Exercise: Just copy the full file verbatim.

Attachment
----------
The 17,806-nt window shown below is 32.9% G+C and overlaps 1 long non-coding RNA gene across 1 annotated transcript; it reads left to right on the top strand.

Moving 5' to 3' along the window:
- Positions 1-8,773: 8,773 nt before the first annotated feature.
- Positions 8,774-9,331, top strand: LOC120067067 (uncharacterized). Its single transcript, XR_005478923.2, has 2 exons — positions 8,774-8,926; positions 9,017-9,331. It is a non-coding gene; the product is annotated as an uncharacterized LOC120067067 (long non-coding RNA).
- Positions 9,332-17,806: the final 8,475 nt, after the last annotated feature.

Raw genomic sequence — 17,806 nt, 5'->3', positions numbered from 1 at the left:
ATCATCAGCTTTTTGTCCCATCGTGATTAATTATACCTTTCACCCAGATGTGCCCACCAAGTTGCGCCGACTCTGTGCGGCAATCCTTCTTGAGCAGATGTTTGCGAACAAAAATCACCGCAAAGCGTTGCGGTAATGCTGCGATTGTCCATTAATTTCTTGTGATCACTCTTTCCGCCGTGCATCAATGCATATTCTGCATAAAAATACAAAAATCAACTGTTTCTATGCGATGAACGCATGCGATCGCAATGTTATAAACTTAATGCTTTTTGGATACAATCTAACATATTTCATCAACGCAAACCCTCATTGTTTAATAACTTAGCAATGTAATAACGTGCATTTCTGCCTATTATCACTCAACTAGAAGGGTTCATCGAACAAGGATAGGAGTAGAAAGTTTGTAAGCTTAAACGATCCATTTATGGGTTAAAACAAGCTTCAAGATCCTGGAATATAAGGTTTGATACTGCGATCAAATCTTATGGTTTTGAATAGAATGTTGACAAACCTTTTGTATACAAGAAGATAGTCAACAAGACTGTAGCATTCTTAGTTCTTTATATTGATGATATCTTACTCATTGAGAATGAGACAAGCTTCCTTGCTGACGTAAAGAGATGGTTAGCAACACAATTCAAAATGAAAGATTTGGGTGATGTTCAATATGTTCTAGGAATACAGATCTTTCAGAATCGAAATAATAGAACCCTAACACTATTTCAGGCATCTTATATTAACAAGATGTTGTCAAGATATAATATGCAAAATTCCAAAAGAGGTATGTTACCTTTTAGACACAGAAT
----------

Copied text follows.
The 17,806-nt window shown below is 32.9% G+C and overlaps 1 long non-coding RNA gene across 1 annotated transcript; it reads left to right on the top strand.

Moving 5' to 3' along the window:
- Positions 1-8,773: 8,773 nt before the first annotated feature.
- Positions 8,774-9,331, top strand: LOC120067067 (uncharacterized). Its single transcript, XR_005478923.2, has 2 exons — positions 8,774-8,926; positions 9,017-9,331. It is a non-coding gene; the product is annotated as an uncharacterized LOC120067067 (long non-coding RNA).
- Positions 9,332-17,806: the final 8,475 nt, after the last annotated feature.

Raw genomic sequence — 17,806 nt, 5'->3', positions numbered from 1 at the left:
ATCATCAGCTTTTTGTCCCATCGTGATTAATTATACCTTTCACCCAGATGTGCCCACCAAGTTGCGCCGACTCTGTGCGGCAATCCTTCTTGAGCAGATGTTTGCGAACAAAAATCACCGCAAAGCGTTGCGGTAATGCTGCGATTGTCCATTAATTTCTTGTGATCACTCTTTCCGCCGTGCATCAATGCATATTCTGCATAAAAATACAAAAATCAACTGTTTCTATGCGATGAACGCATGCGATCGCAATGTTATAAACTTAATGCTTTTTGGATACAATCTAACATATTTCATCAACGCAAACCCTCATTGTTTAATAACTTAGCAATGTAATAACGTGCATTTCTGCCTATTATCACTCAACTAGAAGGGTTCATCGAACAAGGATAGGAGTAGAAAGTTTGTAAGCTTAAACGATCCATTTATGGGTTAAAACAAGCTTCAAGATCCTGGAATATAAGGTTTGATACTGCGATCAAATCTTATGGTTTTGAATAGAATGTTGACAAACCTTTTGTATACAAGAAGATAGTCAACAAGACTGTAGCATTCTTAGTTCTTTATATTGATGATATCTTACTCATTGAGAATGAGACAAGCTTCCTTGCTGACGTAAAGAGATGGTTAGCAACACAATTCAAAATGAAAGATTTGGGTGATGTTCAATATGTTCTAGGAATACAGATCTTTCAGAATCGAAATAATAGAACCCTAACACTATTTCAGGCATCTTATATTAACAAGATGTTGTCAAGATATAATATGCAAAATTCCAAAAGAGGTATGTTACCTTTTAGACACAGAAT